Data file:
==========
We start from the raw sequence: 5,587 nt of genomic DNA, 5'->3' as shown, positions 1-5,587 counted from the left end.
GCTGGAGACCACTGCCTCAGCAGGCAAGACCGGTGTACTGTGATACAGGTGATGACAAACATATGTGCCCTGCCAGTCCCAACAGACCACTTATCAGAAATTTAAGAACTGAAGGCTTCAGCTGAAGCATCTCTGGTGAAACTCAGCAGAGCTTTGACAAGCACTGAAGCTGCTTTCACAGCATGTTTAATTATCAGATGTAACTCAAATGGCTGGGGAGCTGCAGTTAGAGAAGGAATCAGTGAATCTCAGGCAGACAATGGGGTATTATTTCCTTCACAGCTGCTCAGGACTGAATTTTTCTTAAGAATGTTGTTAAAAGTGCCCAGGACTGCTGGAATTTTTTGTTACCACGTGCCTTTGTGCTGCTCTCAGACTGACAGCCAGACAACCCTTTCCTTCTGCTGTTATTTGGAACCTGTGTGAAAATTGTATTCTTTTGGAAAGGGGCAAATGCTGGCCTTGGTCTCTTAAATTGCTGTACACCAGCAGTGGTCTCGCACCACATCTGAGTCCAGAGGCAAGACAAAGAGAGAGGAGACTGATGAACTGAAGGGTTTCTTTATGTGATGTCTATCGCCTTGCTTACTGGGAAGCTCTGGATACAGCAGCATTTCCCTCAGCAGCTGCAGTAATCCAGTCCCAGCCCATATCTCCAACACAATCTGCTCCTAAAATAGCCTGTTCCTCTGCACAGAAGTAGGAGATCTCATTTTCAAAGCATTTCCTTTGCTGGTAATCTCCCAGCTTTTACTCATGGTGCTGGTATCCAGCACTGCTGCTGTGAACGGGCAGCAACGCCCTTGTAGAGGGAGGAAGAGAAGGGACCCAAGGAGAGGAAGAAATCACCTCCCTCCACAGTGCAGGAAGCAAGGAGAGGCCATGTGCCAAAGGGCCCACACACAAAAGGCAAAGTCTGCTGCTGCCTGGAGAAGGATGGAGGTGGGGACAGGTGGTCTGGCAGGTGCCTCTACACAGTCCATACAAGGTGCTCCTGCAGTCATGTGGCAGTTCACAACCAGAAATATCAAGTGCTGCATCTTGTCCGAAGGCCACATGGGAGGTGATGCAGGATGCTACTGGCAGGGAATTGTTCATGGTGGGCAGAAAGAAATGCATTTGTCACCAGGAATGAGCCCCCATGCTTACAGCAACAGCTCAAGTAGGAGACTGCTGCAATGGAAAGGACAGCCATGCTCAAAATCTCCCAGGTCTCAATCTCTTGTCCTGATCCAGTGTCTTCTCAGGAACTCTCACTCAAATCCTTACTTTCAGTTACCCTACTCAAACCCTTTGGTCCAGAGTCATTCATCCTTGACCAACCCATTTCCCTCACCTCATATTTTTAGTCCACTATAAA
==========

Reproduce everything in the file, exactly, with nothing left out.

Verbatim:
We start from the raw sequence: 5,587 nt of genomic DNA, 5'->3' as shown, positions 1-5,587 counted from the left end.
GCTGGAGACCACTGCCTCAGCAGGCAAGACCGGTGTACTGTGATACAGGTGATGACAAACATATGTGCCCTGCCAGTCCCAACAGACCACTTATCAGAAATTTAAGAACTGAAGGCTTCAGCTGAAGCATCTCTGGTGAAACTCAGCAGAGCTTTGACAAGCACTGAAGCTGCTTTCACAGCATGTTTAATTATCAGATGTAACTCAAATGGCTGGGGAGCTGCAGTTAGAGAAGGAATCAGTGAATCTCAGGCAGACAATGGGGTATTATTTCCTTCACAGCTGCTCAGGACTGAATTTTTCTTAAGAATGTTGTTAAAAGTGCCCAGGACTGCTGGAATTTTTTGTTACCACGTGCCTTTGTGCTGCTCTCAGACTGACAGCCAGACAACCCTTTCCTTCTGCTGTTATTTGGAACCTGTGTGAAAATTGTATTCTTTTGGAAAGGGGCAAATGCTGGCCTTGGTCTCTTAAATTGCTGTACACCAGCAGTGGTCTCGCACCACATCTGAGTCCAGAGGCAAGACAAAGAGAGAGGAGACTGATGAACTGAAGGGTTTCTTTATGTGATGTCTATCGCCTTGCTTACTGGGAAGCTCTGGATACAGCAGCATTTCCCTCAGCAGCTGCAGTAATCCAGTCCCAGCCCATATCTCCAACACAATCTGCTCCTAAAATAGCCTGTTCCTCTGCACAGAAGTAGGAGATCTCATTTTCAAAGCATTTCCTTTGCTGGTAATCTCCCAGCTTTTACTCATGGTGCTGGTATCCAGCACTGCTGCTGTGAACGGGCAGCAACGCCCTTGTAGAGGGAGGAAGAGAAGGGACCCAAGGAGAGGAAGAAATCACCTCCCTCCACAGTGCAGGAAGCAAGGAGAGGCCATGTGCCAAAGGGCCCACACACAAAAGGCAAAGTCTGCTGCTGCCTGGAGAAGGATGGAGGTGGGGACAGGTGGTCTGGCAGGTGCCTCTACACAGTCCATACAAGGTGCTCCTGCAGTCATGTGGCAGTTCACAACCAGAAATATCAAGTGCTGCATCTTGTCCGAAGGCCACATGGGAGGTGATGCAGGATGCTACTGGCAGGGAATTGTTCATGGTGGGCAGAAAGAAATGCATTTGTCACCAGGAATGAGCCCCCATGCTTACAGCAACAGCTCAAGTAGGAGACTGCTGCAATGGAAAGGACAGCCATGCTCAAAATCTCCCAGGTCTCAATCTCTTGTCCTGATCCAGTGTCTTCTCAGGAACTCTCACTCAAATCCTTACTTTCAGTTACCCTACTCAAACCCTTTGGTCCAGAGTCATTCATCCTTGACCAACCCATTTCCCTCACCTCATATTTTTAGTCCACTATAAA